Character Analysis Teacher Resources
Find Character Analysis educational ideas and activities
Showing 61 - 80 of 681 resources
In this exercise, learners identify characters from an "Archie" comic and discuss the relevance of "Archie" to today's youth. They create public service advertisements featuring celebrities to address common concerns among teenagers in their communities.
6th - 12th English Language Arts
The Power of Words in Charlotte's Web
"How can a few good words save a pig's life?" Posed with this question, your ELD students explore E.B. White's Charlotte's Web in a meaningful, valuable way. By analyzing specific word choice from the book, especially the excerpts describing Charlotte's silken praise for Wilber, young readers can extend their vocabulary and context clue skills.
3rd - 8th English Language Arts
Character Traits in Fables
Combining art, music, dance, and reading comprehension, this lesson is geared to reach all ability levels. After reading a variety of fables and discussing story elements and character traits, class members select a moral to use as the basis of their own fable about two characters, one with foibles and one without.
2nd - 5th English Language Arts
Here is a 46-slide presentation whose focus is on ways to describe characters in stories, how to create story characters, and how to show a character's personality in a student-created story. The colorful and engaging slides give lots and lots of great ideas for characterization.
3rd - 6th English Language Arts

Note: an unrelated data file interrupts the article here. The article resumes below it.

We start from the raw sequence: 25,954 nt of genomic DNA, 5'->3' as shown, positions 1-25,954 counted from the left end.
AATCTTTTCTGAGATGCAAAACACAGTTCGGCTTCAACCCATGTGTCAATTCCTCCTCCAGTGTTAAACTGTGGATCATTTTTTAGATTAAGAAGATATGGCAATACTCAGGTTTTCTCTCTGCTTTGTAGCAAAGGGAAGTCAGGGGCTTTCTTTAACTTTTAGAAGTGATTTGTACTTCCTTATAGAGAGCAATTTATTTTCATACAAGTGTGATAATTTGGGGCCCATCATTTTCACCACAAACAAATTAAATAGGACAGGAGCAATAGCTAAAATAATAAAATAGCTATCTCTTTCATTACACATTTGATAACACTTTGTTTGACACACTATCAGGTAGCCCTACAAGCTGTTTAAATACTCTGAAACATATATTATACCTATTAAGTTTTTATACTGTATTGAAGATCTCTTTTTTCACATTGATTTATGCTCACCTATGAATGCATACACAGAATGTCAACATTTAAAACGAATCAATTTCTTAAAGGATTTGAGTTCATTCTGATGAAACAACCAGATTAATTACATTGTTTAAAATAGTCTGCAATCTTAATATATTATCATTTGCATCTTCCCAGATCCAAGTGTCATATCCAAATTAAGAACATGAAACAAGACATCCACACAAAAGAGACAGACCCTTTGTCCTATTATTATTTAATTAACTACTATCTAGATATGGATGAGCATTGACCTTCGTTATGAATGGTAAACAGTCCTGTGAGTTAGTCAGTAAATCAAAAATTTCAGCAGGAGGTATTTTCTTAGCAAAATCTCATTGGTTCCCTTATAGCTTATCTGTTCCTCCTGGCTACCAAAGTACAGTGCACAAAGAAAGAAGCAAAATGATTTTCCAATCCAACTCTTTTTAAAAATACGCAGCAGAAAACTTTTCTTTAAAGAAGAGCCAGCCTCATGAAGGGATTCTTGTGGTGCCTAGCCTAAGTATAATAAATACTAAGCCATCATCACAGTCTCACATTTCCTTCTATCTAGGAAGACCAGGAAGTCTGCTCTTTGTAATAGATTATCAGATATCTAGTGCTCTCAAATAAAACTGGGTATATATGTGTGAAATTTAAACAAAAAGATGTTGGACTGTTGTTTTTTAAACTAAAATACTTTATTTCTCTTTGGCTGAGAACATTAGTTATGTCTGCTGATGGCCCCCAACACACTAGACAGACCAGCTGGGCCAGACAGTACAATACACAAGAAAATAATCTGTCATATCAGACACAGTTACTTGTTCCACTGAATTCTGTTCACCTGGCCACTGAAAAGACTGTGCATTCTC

Comparing and Contrasting Yourself to a Character
First and second graders explore character as a story element. They listen to the first part of the story First Day Jitters by Julie Danneberg and observe the teacher modeling a compare and contrast characters activity. Learners listen to the last part of the story, then complete a Venn diagram comparing themselves to the teacher character in the book.
1st - 2nd English Language Arts CCSS: Designed
A Letter to Sarah, Plain, and Tall
Patricia MacLachlan's novel Sarah, Plain and Tall serves as an excellent tool for examining point of view. During reading, the class thinks about how characters feel. Just before the climax of the novel, they write friendly letters to Sarah from the point of view of Anna or Caleb.
3rd - 8th English Language Arts
Rural Life During the Great Depression: A Year Down Yonder
“Anyone who thinks small towns are friendlier than big cities lives in a big city.” Mary Alice, the fifteen-year-old narrator of A Year Down Yonder, is forced to leave Chicago and spend a year with her Grandma Dowdel in a small rural town. Readers follow the travails of Richard Peck’s main character and draft a character analysis of Mary Alice as guided practice.
7th - 8th English Language Arts CCSS: Adaptable
An Invitation to Learn about Literary Characters
Students create an invitation for a Literary Character Celebration. This invitation answers who, what, when, where and why about their favorite literary character. The students invite their family and friends. During the celebration students share information about their favorite characters using visual representations, media and play.
7th - 12th English Language Arts
Why do people commit crimes? Middle schoolers investigate characters' motives for committing a crime in a character analysis lesson. First, they read the book Chasing Vermeer and identify the suspects. They then record the details about the characters on the included character chart.